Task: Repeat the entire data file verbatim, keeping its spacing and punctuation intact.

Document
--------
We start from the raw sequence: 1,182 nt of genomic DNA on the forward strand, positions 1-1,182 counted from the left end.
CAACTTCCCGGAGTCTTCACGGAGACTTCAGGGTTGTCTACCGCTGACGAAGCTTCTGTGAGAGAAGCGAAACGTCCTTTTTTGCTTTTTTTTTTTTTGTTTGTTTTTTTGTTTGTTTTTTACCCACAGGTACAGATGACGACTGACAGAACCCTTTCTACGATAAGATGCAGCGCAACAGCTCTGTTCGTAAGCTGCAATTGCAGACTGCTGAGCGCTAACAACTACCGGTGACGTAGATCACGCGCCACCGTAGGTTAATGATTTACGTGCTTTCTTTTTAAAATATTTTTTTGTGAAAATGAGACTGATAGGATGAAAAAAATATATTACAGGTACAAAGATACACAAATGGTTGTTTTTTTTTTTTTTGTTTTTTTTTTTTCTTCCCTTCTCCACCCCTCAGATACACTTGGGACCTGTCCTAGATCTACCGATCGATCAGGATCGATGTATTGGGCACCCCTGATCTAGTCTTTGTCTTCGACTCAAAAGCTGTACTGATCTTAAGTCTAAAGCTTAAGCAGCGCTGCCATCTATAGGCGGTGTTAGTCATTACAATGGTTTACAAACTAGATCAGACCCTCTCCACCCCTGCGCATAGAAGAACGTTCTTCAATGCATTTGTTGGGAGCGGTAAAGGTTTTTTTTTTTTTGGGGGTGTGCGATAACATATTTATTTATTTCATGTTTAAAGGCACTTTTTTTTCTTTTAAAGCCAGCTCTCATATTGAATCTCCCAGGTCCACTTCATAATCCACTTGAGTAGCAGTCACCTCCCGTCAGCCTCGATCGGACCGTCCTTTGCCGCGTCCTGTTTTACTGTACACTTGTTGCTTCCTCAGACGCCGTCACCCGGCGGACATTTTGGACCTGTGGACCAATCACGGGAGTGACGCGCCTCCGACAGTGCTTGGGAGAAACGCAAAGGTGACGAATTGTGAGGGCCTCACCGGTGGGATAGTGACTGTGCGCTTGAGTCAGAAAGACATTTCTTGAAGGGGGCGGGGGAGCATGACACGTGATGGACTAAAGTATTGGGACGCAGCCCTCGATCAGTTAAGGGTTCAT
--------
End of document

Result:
We start from the raw sequence: 1,182 nt of genomic DNA on the forward strand, positions 1-1,182 counted from the left end.
CAACTTCCCGGAGTCTTCACGGAGACTTCAGGGTTGTCTACCGCTGACGAAGCTTCTGTGAGAGAAGCGAAACGTCCTTTTTTGCTTTTTTTTTTTTTGTTTGTTTTTTTGTTTGTTTTTTACCCACAGGTACAGATGACGACTGACAGAACCCTTTCTACGATAAGATGCAGCGCAACAGCTCTGTTCGTAAGCTGCAATTGCAGACTGCTGAGCGCTAACAACTACCGGTGACGTAGATCACGCGCCACCGTAGGTTAATGATTTACGTGCTTTCTTTTTAAAATATTTTTTTGTGAAAATGAGACTGATAGGATGAAAAAAATATATTACAGGTACAAAGATACACAAATGGTTGTTTTTTTTTTTTTTGTTTTTTTTTTTTCTTCCCTTCTCCACCCCTCAGATACACTTGGGACCTGTCCTAGATCTACCGATCGATCAGGATCGATGTATTGGGCACCCCTGATCTAGTCTTTGTCTTCGACTCAAAAGCTGTACTGATCTTAAGTCTAAAGCTTAAGCAGCGCTGCCATCTATAGGCGGTGTTAGTCATTACAATGGTTTACAAACTAGATCAGACCCTCTCCACCCCTGCGCATAGAAGAACGTTCTTCAATGCATTTGTTGGGAGCGGTAAAGGTTTTTTTTTTTTTGGGGGTGTGCGATAACATATTTATTTATTTCATGTTTAAAGGCACTTTTTTTTCTTTTAAAGCCAGCTCTCATATTGAATCTCCCAGGTCCACTTCATAATCCACTTGAGTAGCAGTCACCTCCCGTCAGCCTCGATCGGACCGTCCTTTGCCGCGTCCTGTTTTACTGTACACTTGTTGCTTCCTCAGACGCCGTCACCCGGCGGACATTTTGGACCTGTGGACCAATCACGGGAGTGACGCGCCTCCGACAGTGCTTGGGAGAAACGCAAAGGTGACGAATTGTGAGGGCCTCACCGGTGGGATAGTGACTGTGCGCTTGAGTCAGAAAGACATTTCTTGAAGGGGGCGGGGGAGCATGACACGTGATGGACTAAAGTATTGGGACGCAGCCCTCGATCAGTTAAGGGTTCAT